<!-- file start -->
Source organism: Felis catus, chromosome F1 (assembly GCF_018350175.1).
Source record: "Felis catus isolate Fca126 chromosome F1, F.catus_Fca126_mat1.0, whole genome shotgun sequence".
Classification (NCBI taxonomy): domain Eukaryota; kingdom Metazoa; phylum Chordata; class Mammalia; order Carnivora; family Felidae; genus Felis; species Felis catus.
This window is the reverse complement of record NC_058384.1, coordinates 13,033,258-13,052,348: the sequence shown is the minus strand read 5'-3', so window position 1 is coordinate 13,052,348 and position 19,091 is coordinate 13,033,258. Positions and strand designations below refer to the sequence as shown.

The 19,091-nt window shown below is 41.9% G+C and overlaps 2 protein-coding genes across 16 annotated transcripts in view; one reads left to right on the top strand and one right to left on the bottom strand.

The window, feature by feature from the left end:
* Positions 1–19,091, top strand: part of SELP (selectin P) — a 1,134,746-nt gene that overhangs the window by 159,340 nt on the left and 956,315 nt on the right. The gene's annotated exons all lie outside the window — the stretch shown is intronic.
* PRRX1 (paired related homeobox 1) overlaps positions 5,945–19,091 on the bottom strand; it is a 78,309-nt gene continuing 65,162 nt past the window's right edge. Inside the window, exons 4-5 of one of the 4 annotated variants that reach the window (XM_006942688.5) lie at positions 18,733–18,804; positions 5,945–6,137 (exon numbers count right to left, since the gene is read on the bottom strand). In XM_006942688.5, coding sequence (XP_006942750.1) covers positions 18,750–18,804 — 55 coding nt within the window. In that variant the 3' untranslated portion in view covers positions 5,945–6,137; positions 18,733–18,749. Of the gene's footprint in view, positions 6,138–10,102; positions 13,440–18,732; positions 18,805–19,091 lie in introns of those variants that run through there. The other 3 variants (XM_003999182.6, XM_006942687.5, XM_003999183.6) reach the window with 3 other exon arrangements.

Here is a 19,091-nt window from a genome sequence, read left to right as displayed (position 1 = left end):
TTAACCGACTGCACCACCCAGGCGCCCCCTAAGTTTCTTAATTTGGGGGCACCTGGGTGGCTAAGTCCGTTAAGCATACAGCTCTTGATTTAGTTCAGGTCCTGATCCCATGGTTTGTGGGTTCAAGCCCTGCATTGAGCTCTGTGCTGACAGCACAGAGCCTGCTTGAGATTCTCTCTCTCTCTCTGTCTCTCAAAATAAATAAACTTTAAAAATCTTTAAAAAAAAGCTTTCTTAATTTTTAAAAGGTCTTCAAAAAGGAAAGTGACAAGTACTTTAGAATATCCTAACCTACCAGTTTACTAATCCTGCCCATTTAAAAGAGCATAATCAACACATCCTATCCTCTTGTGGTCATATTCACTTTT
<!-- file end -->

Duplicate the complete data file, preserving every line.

Source organism: Felis catus, chromosome F1 (assembly GCF_018350175.1).
Source record: "Felis catus isolate Fca126 chromosome F1, F.catus_Fca126_mat1.0, whole genome shotgun sequence".
Classification (NCBI taxonomy): domain Eukaryota; kingdom Metazoa; phylum Chordata; class Mammalia; order Carnivora; family Felidae; genus Felis; species Felis catus.
This window is the reverse complement of record NC_058384.1, coordinates 13,033,258-13,052,348: the sequence shown is the minus strand read 5'-3', so window position 1 is coordinate 13,052,348 and position 19,091 is coordinate 13,033,258. Positions and strand designations below refer to the sequence as shown.

The 19,091-nt window shown below is 41.9% G+C and overlaps 2 protein-coding genes across 16 annotated transcripts in view; one reads left to right on the top strand and one right to left on the bottom strand.

The window, feature by feature from the left end:
* Positions 1–19,091, top strand: part of SELP (selectin P) — a 1,134,746-nt gene that overhangs the window by 159,340 nt on the left and 956,315 nt on the right. The gene's annotated exons all lie outside the window — the stretch shown is intronic.
* PRRX1 (paired related homeobox 1) overlaps positions 5,945–19,091 on the bottom strand; it is a 78,309-nt gene continuing 65,162 nt past the window's right edge. Inside the window, exons 4-5 of one of the 4 annotated variants that reach the window (XM_006942688.5) lie at positions 18,733–18,804; positions 5,945–6,137 (exon numbers count right to left, since the gene is read on the bottom strand). In XM_006942688.5, coding sequence (XP_006942750.1) covers positions 18,750–18,804 — 55 coding nt within the window. In that variant the 3' untranslated portion in view covers positions 5,945–6,137; positions 18,733–18,749. Of the gene's footprint in view, positions 6,138–10,102; positions 13,440–18,732; positions 18,805–19,091 lie in introns of those variants that run through there. The other 3 variants (XM_003999182.6, XM_006942687.5, XM_003999183.6) reach the window with 3 other exon arrangements.

Here is a 19,091-nt window from a genome sequence, read left to right as displayed (position 1 = left end):
TTAACCGACTGCACCACCCAGGCGCCCCCTAAGTTTCTTAATTTGGGGGCACCTGGGTGGCTAAGTCCGTTAAGCATACAGCTCTTGATTTAGTTCAGGTCCTGATCCCATGGTTTGTGGGTTCAAGCCCTGCATTGAGCTCTGTGCTGACAGCACAGAGCCTGCTTGAGATTCTCTCTCTCTCTCTGTCTCTCAAAATAAATAAACTTTAAAAATCTTTAAAAAAAAGCTTTCTTAATTTTTAAAAGGTCTTCAAAAAGGAAAGTGACAAGTACTTTAGAATATCCTAACCTACCAGTTTACTAATCCTGCCCATTTAAAAGAGCATAATCAACACATCCTATCCTCTTGTGGTCATATTCACTTTT